Archive for July, 2009

July 30, 2009

Free Love?

The Talmudic tradition cites “Sinat Chinam”, “senseless hate”, as the cause of the destruction of the Temple. Every year when this season rolls around I hear people pushing for the corrective movement of Ahavat Chinam, which literally translates believe it or not as “free love”.

“Free Love” comes cheap, and is worth little in my book.  I prefer “Ahavat Emet” – True Love – as the corrective stance. The world will be built on our ability to assign value and connect our Love to things that stand true, and people who stand true. The challenge is to find truth even in those who you would not naturally love, this is a supreme effort, it is anything but free. It is the most valuable thing to be found.

July 28, 2009

“Women in Shul” from the Tzohar Conference

For those of you who don’t know what Tzohar is – it is closest the “Dati Leumi” Rabbis in Israel come to a professional organization of there own. Every year I come to the annual conference, which is torture to my ADD side, but provides me with an important window in to the world of my peers. (I also wonder why they always call it for the nine days, who wants to be packed into a room with rabbis who have not showered in days?).

The first session which I joined was a discussion on the role of women in the synagogue. Immediately a few of us pointed out was that while the conference is open to women who comprise at least half the participants, this particular session was a closed session for Rabbi’s, in other words no Women were present. The other thing which was very apparent to me was the fact that the Rabbi’s who were present were speaking under the illusion that they have control over the social reality out there, and they were not in touch with the shift which our younger chevre have taken away from rabbinic authority.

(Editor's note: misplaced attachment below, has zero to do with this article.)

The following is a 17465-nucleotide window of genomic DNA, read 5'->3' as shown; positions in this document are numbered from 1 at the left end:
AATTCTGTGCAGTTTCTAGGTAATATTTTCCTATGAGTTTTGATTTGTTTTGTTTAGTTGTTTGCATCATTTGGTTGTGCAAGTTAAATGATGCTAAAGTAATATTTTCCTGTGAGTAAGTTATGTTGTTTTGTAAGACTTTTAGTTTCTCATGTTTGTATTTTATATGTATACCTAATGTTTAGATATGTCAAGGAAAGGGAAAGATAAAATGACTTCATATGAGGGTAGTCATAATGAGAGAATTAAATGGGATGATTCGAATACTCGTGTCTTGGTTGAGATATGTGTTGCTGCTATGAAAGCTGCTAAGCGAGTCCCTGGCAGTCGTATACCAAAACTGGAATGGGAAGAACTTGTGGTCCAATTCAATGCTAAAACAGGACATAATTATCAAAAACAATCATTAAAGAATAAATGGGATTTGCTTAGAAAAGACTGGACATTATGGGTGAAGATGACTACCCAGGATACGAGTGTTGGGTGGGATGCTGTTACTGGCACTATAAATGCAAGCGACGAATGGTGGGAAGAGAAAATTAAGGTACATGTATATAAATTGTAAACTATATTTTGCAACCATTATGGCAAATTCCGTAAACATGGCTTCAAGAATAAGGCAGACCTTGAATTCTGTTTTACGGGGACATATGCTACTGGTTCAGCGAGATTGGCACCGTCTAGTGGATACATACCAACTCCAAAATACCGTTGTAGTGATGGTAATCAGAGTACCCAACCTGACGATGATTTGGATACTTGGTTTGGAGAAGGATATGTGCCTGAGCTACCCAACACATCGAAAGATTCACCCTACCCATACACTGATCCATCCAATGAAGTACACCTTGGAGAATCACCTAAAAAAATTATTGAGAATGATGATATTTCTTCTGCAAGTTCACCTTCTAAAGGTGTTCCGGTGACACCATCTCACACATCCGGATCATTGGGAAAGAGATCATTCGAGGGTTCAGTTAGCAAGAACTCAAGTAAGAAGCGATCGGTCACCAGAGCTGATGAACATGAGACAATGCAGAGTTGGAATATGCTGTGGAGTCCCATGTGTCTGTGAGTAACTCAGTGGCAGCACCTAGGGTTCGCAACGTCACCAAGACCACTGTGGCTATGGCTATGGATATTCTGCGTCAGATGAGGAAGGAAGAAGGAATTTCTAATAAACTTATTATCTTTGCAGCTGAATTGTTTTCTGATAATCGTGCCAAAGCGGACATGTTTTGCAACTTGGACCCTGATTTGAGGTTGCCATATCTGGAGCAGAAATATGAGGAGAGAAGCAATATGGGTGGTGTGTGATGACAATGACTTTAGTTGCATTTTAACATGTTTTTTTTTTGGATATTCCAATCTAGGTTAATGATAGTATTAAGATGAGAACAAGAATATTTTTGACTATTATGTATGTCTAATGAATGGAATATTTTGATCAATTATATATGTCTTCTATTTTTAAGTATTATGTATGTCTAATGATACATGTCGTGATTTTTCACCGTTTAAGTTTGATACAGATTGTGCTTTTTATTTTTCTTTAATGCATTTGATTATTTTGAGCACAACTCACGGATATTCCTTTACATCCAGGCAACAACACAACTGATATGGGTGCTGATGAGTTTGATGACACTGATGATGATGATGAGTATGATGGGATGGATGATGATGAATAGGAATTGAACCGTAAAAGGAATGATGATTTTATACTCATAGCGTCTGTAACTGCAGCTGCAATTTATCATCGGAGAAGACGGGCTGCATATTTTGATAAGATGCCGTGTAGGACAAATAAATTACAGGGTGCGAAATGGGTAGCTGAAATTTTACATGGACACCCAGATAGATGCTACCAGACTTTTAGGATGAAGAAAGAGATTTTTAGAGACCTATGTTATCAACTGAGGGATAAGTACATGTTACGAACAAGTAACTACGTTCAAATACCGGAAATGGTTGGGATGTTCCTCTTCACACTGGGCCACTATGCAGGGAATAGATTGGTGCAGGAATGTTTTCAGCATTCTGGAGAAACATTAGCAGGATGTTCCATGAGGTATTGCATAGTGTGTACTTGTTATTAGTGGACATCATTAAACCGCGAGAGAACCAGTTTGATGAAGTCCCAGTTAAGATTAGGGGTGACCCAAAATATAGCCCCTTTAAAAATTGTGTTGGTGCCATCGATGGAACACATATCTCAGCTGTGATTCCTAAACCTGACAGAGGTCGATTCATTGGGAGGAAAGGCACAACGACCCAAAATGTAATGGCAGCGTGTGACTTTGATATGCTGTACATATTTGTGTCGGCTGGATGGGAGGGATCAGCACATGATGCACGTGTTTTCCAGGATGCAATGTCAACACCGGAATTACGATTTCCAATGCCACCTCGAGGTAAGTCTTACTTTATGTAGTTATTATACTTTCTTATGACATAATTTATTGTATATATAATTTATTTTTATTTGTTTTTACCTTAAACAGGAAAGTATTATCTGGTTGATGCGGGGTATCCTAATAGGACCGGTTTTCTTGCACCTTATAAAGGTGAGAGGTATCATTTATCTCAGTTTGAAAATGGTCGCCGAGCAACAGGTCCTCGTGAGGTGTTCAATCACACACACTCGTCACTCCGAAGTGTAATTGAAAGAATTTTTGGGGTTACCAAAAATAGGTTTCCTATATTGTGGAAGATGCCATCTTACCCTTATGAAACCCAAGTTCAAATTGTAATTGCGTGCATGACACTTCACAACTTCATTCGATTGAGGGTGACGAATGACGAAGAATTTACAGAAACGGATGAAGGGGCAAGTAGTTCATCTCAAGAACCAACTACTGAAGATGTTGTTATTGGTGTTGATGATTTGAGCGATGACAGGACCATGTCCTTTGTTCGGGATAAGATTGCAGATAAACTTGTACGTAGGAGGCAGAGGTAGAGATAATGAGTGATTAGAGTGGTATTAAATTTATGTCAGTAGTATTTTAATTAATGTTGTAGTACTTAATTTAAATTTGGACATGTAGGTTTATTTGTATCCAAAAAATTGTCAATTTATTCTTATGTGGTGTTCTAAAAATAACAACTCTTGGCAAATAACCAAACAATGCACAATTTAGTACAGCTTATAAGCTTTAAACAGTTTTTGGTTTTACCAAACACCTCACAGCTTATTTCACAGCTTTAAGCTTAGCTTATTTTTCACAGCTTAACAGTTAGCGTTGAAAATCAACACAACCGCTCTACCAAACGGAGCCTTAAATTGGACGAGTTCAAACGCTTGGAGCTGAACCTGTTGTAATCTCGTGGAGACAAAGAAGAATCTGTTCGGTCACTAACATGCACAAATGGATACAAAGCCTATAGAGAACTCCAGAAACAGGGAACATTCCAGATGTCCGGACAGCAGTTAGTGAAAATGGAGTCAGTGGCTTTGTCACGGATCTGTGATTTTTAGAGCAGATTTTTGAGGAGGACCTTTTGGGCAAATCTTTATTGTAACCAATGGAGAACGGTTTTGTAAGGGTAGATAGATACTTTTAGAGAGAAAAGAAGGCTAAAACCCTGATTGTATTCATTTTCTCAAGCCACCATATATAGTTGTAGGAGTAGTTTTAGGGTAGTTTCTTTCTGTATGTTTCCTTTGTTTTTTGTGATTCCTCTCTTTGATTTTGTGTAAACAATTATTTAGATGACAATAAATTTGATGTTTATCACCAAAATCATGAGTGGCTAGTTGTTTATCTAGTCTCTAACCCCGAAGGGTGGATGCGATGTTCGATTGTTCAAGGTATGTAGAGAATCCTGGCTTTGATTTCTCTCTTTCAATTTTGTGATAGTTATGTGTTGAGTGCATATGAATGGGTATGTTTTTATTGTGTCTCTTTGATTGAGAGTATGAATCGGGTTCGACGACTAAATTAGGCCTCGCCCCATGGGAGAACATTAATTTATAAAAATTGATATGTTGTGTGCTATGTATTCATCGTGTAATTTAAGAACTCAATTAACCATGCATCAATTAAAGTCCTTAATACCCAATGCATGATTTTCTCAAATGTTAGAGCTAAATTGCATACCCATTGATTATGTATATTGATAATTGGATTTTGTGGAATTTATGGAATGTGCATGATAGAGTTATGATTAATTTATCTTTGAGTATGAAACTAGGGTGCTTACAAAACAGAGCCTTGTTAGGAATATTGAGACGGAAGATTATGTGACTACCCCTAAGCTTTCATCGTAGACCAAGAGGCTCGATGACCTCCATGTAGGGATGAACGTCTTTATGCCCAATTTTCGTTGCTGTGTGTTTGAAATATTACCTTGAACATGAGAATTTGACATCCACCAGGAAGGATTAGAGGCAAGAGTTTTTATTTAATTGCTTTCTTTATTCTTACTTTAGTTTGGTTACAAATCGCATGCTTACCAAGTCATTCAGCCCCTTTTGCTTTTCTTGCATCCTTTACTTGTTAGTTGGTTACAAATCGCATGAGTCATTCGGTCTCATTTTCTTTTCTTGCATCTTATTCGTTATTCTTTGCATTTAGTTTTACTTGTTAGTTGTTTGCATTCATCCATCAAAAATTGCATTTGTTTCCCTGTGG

Both of these issues are obviously connected to one another and they both come from being stuck in a patriarchal mind set which revolves around a hierarchical authority based model, a masculine model. What I see evolving in the field is very different. There is an autonomous voice emerging in the world, the voice of individuals who do not depend on the agency of a rabbi to access the sources, and who are engaged in a direct dialogue with the traditional definitions of Halacha. The challenge to rabbi’s is to recast themselves in the role of process facilitators, not dictators of law. We will be sought out for our ability to guide this process, and bring a measure of depth and maturity to the independent seeker and thinker. This is a shift to a more feminine model of leadership, and will meet much resistance in the Men’s club.

So while I was surprised to hear a relatively broad range of opinions that were given voice and legitimacy, I could not help but feel that this meeting of minds was a bit out of sync with reality.